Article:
Finn Slough: Historic Place that Inspires, Informs, and Entertains

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Finn Slough: Historic Place that Inspires, Informs, and Entertains

There’s a little piece of land outside of Vancouver, Canada, that triggers your imagination. It’s a collection of small sheds, float houses, and boats almost hidden from the main street by overgrown bushes. Time has stopped here; it’s like looking at an old photograph. It seems very unlikely that a place like this still exists but it has since the early 1890s. That’s Finn Slough.

Fifteen kilometers directly south of Vancouver’s city center, there’s the city of Richmond, the site of Vancouver Airport. In the early 1890s, a group of Finnish people arrived in south Richmond and bought land at the junction of No.4 road and Finn Road. It was still dense forest back then. They saved money by working as coal miners and loggers to buy the land by the river so they could fish in the Fraser River. The people cleared the land, grew crops, and hand built fishing boats to catch salmon runs through the river.

History of Finn Slough

By 1910, there were a good amount of fishermen here at Finn Slough, not just Finnish people but also Scandinavians. In the 1930s, Finn Slough became one of the strongest local fisherman’s unions. Sometimes there were over 40 boats at the slough and it was the beginning of the busiest decade for this fishing village. Work and life were not seen as separate and people were often happy with that lifestyle. This is very different from the modern concept of zoning which separates work from family life. It was also a home for some of the outsiders who didn’t speak Finnish but worked with the descendants of original settlers. The slough was not so isolated anymore.

Finn Slough is a reminder that the salmon fishery was once the most important industry in Richmond. The Finn Slough buildings and the way those buildings were laid out on the waterfront are a reminder that the fishermen (and a few fisherwomen) lived a different lifestyle than that of the old Richmond farmers who settled most of the area. Float houses, net sheds, and drying racks were built close together to maximize the efficiency of the process. Many of the structures were built out of recycled wood before the term recycling had been invented. The structures were carefully built and self-regulated to work in harmony with the environment and having as little impact on it as possible. This was part of an attitude that resources should not be wasted, an attitude we could all benefit from now.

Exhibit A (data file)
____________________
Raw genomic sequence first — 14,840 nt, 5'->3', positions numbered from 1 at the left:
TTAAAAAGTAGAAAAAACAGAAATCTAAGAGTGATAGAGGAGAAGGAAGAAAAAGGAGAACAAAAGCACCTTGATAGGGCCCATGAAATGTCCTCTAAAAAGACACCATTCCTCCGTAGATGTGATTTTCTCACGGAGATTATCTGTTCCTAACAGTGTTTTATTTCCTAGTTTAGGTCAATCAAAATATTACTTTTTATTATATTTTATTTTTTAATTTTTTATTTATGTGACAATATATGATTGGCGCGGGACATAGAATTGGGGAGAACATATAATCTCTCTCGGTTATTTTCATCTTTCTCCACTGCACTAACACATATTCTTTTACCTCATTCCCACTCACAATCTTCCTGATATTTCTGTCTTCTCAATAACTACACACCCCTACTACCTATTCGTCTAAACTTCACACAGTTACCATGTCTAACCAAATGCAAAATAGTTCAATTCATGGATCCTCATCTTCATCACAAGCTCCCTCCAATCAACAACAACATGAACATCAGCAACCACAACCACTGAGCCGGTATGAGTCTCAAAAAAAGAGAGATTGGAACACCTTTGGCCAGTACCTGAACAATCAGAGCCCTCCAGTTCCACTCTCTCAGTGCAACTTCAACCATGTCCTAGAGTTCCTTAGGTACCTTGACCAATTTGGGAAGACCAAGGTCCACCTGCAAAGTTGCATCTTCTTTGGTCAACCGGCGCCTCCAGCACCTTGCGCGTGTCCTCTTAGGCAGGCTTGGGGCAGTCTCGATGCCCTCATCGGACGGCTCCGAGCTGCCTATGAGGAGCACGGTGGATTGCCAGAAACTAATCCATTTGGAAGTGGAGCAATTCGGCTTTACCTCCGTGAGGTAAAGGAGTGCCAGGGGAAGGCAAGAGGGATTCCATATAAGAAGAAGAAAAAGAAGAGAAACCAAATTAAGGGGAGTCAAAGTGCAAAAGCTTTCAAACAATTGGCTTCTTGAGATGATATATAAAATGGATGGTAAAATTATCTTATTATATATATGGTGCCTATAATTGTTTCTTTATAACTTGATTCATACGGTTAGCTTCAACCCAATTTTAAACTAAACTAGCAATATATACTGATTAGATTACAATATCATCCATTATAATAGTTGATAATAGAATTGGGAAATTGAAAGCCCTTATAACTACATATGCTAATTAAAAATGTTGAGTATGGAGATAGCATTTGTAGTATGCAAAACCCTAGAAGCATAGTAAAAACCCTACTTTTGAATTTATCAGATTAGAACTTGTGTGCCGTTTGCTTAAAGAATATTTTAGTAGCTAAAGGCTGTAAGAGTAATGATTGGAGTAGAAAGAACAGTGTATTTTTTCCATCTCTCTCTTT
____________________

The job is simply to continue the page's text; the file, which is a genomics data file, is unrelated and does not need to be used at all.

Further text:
When you go

Finn Slough (or sometimes Gilmore or Tiffin Slough) can be found on the south arm of the mighty Fraser River in Richmond, British Columbia, Canada. The Slough is bounded on the Fraser Riverside by Gilmour Island and on the north by a dike built to protect Richmond. Access to homes on the Gilmour Island side of the Slough is by a wooden drawbridge, creating a definite sense of isolation from the nearby urban areas of Richmond and Vancouver.

Juno Kim
Juno Kim
Juno Kim, a happiness-seeking storyteller. Photographer, writer, and trained mechanical engineer. Life-long nerd. I left the cubic farm to follow my true love: the world. A firm believer of serendipity, astronomy enthusiaster, and living by passion and love in life. Currently, on a quest to discover stories and find the place where I can call 'home'. Follow my journey through @RunawayJuno and Google+ .

2 Comments

  1. Alouise says:

    I’ve been to Vancouver several times, was even in Richmond a couple years back and had no idea this place existed. What a cool and interesting find.

  2. Becky says:

    I had no idea that there is a place like this in Canada. I would love to go here. It looks like an interesting place to visit.

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